Military Coup in Bangkok - interviewed by BBC Radio
I'm back home in Derbyshire, England and found out that there was a coup in Bangkok yesterday when my parents came to pick me up at the airport. I was a little surprised - but it made sense because thai people I spoke with said that although they _love_ their king they couldn't stand the prime minister. I think for thai people it will be a blessing and I'm sure the military was acting on behalf of the people and not to further the ambitions of a power hungry officials looking for an oportunity to seize power. I found the news reports interesting on the BBC showing footage of the military officers/police bowing (which incidentally all thai news anchors do as a sign of respect and humility) and then apologising for the coup and any inconvenience it might have caused.
I can only imagine this sort of thing taking place in the US or the UK where the military are influenced bu public opinion and so disgruntled themselves that they rebel against their leaders and oust them!!! how cool would that be.
Also, the thai people are very matter of fact about things and do not tend to overact, loot or go too crazy and are very peaceful and rely heavily on the tourism industry so I doubt they (or the military) will do anything to jepordize this. They also tend to act for the collective good and less about the individual... it will be interesting to see if an election will be called or whether they will propose an interim leader and what the king's reponse will be. One thing is certain though is that the Thai people adore their king (more than any other country I've visited so far) and although not a terribly political figure himself - if he asks for peace then the Thai people will obey him including the military although I doubt very much he wants to establish himself as an absolute monarch. He is very western and highly educated and I think will act in the best interests of the people.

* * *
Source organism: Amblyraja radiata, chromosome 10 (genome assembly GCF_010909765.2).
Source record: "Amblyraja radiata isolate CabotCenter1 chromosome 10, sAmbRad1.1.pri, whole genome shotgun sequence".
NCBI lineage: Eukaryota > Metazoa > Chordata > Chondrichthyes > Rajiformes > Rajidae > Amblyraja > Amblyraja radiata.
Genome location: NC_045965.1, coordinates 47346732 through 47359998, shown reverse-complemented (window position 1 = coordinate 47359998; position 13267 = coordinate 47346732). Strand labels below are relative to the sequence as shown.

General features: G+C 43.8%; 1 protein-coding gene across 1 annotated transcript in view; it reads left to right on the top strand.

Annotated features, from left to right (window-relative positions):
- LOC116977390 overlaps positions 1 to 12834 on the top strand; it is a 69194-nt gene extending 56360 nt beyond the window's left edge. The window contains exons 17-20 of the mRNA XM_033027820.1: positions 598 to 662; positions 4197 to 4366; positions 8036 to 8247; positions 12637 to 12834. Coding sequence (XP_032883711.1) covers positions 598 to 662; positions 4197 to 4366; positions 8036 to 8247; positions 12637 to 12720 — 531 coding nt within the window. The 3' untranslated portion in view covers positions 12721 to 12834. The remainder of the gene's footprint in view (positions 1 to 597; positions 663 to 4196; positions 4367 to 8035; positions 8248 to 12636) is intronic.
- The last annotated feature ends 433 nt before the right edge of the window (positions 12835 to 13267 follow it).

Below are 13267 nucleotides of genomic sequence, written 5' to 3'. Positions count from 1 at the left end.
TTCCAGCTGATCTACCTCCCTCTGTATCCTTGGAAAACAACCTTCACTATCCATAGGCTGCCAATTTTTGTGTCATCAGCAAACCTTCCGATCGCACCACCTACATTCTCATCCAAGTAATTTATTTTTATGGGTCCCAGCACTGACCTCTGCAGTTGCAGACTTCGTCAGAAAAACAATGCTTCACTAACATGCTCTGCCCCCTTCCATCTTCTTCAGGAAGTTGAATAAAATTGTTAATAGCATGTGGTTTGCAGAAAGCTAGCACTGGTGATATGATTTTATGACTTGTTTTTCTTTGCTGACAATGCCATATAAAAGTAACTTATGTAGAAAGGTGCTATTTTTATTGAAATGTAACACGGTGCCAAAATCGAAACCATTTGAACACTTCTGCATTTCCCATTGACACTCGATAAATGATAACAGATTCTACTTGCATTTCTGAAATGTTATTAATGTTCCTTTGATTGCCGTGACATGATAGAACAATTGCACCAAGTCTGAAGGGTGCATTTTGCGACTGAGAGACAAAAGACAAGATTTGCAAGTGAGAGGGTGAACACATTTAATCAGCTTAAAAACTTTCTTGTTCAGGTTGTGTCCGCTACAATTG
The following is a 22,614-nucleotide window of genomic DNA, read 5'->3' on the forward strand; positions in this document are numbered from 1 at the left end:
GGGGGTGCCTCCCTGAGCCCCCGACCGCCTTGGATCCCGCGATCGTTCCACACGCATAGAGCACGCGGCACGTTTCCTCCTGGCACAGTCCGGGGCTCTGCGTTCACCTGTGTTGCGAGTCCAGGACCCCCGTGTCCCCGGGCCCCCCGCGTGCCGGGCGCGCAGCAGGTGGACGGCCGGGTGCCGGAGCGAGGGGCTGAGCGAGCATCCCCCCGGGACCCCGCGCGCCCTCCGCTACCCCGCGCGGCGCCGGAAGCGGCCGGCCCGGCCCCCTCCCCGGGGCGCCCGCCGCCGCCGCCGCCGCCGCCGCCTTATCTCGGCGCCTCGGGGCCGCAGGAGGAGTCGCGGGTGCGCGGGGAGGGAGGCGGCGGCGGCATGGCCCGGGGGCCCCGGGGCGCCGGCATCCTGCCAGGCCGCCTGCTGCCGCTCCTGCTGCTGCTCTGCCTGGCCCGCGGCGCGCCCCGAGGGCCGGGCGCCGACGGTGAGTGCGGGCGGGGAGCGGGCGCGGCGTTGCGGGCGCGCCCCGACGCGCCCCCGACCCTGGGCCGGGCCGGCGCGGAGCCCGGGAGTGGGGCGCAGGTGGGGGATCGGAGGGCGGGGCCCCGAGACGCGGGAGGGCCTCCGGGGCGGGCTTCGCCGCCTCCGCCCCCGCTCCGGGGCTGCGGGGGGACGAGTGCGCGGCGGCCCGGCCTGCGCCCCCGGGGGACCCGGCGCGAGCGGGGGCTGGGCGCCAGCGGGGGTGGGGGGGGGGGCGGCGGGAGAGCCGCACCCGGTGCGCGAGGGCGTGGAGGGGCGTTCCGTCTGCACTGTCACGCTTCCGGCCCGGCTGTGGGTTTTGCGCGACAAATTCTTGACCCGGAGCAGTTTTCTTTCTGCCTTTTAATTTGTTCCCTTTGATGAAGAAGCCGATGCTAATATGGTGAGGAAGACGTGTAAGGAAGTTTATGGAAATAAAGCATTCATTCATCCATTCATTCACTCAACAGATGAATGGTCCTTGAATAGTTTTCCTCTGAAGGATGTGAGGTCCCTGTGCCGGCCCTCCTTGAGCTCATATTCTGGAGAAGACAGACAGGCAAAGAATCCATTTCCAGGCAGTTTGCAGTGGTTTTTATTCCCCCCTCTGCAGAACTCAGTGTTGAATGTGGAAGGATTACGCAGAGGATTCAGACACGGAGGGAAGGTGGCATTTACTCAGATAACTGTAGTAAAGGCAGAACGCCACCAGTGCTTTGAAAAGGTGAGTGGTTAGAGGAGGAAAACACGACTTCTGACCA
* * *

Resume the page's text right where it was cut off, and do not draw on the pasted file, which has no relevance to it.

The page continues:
These are my 10 cents anyway.
This morning - my dad woke me up - I'm recovering from my jetlag and I hardly know what time or day it is and which country I am and said that BBC Radio Derby were looking to speak to people who had recently visited Thailand - so he said I should phone in. They called me back within about 20 minutes and I was on the air speaking live to the presenter who was nice and easy to talk to. I told him pretty much what I've written above.. and told people not to be overly worried that had friends and relatives over there and how the Thai people didn't like the prime minister but loved the king. I also told him that I felt things would continue relatively normally and how they wouldn't want to damage the tourism industry and that I felt no indication that a coup was going to happen other than the deep resentment felt on the part of the Thai people towards their political leader. I was interviewed for about 5 minutes and then the presenter thanked me and then another lady whose son was in Bangkok and was from Burton on Trent was interviewed.
I wish I had been there when the coup happened and got pictures of the tank and experienced it.... if only I had stayed a day or two later. Oh well!